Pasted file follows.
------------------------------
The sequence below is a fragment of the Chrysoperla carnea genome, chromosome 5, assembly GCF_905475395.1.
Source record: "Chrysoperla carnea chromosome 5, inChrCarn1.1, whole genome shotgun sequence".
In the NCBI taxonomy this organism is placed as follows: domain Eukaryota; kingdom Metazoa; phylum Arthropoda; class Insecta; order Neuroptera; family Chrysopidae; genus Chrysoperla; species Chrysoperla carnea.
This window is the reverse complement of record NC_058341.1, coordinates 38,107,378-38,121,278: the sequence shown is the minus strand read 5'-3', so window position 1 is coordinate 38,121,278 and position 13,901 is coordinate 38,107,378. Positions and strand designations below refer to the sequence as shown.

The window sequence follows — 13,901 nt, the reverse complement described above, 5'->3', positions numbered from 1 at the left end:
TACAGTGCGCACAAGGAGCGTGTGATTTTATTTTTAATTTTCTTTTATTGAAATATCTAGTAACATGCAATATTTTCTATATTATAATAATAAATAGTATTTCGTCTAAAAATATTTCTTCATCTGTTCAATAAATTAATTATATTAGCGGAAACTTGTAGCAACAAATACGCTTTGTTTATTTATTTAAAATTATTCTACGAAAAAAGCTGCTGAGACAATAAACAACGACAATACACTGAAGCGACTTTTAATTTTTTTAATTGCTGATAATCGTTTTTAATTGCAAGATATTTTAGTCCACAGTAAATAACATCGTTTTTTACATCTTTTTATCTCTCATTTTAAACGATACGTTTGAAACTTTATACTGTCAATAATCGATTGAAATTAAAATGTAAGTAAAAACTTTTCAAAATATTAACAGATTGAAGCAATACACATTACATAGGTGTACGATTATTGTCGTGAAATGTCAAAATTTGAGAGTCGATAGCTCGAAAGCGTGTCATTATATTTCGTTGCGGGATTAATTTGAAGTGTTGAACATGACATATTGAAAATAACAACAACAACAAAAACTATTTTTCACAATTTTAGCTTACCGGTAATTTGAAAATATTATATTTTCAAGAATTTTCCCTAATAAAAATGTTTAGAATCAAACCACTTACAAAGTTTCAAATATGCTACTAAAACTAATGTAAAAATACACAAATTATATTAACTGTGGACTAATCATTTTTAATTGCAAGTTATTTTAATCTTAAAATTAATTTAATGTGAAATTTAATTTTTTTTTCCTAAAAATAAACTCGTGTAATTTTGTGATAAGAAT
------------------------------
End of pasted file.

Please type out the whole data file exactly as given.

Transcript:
The sequence below is a fragment of the Chrysoperla carnea genome, chromosome 5, assembly GCF_905475395.1.
Source record: "Chrysoperla carnea chromosome 5, inChrCarn1.1, whole genome shotgun sequence".
In the NCBI taxonomy this organism is placed as follows: domain Eukaryota; kingdom Metazoa; phylum Arthropoda; class Insecta; order Neuroptera; family Chrysopidae; genus Chrysoperla; species Chrysoperla carnea.
This window is the reverse complement of record NC_058341.1, coordinates 38,107,378-38,121,278: the sequence shown is the minus strand read 5'-3', so window position 1 is coordinate 38,121,278 and position 13,901 is coordinate 38,107,378. Positions and strand designations below refer to the sequence as shown.

The window sequence follows — 13,901 nt, the reverse complement described above, 5'->3', positions numbered from 1 at the left end:
TACAGTGCGCACAAGGAGCGTGTGATTTTATTTTTAATTTTCTTTTATTGAAATATCTAGTAACATGCAATATTTTCTATATTATAATAATAAATAGTATTTCGTCTAAAAATATTTCTTCATCTGTTCAATAAATTAATTATATTAGCGGAAACTTGTAGCAACAAATACGCTTTGTTTATTTATTTAAAATTATTCTACGAAAAAAGCTGCTGAGACAATAAACAACGACAATACACTGAAGCGACTTTTAATTTTTTTAATTGCTGATAATCGTTTTTAATTGCAAGATATTTTAGTCCACAGTAAATAACATCGTTTTTTACATCTTTTTATCTCTCATTTTAAACGATACGTTTGAAACTTTATACTGTCAATAATCGATTGAAATTAAAATGTAAGTAAAAACTTTTCAAAATATTAACAGATTGAAGCAATACACATTACATAGGTGTACGATTATTGTCGTGAAATGTCAAAATTTGAGAGTCGATAGCTCGAAAGCGTGTCATTATATTTCGTTGCGGGATTAATTTGAAGTGTTGAACATGACATATTGAAAATAACAACAACAACAAAAACTATTTTTCACAATTTTAGCTTACCGGTAATTTGAAAATATTATATTTTCAAGAATTTTCCCTAATAAAAATGTTTAGAATCAAACCACTTACAAAGTTTCAAATATGCTACTAAAACTAATGTAAAAATACACAAATTATATTAACTGTGGACTAATCATTTTTAATTGCAAGTTATTTTAATCTTAAAATTAATTTAATGTGAAATTTAATTTTTTTTTCCTAAAAATAAACTCGTGTAATTTTGTGATAAGAAT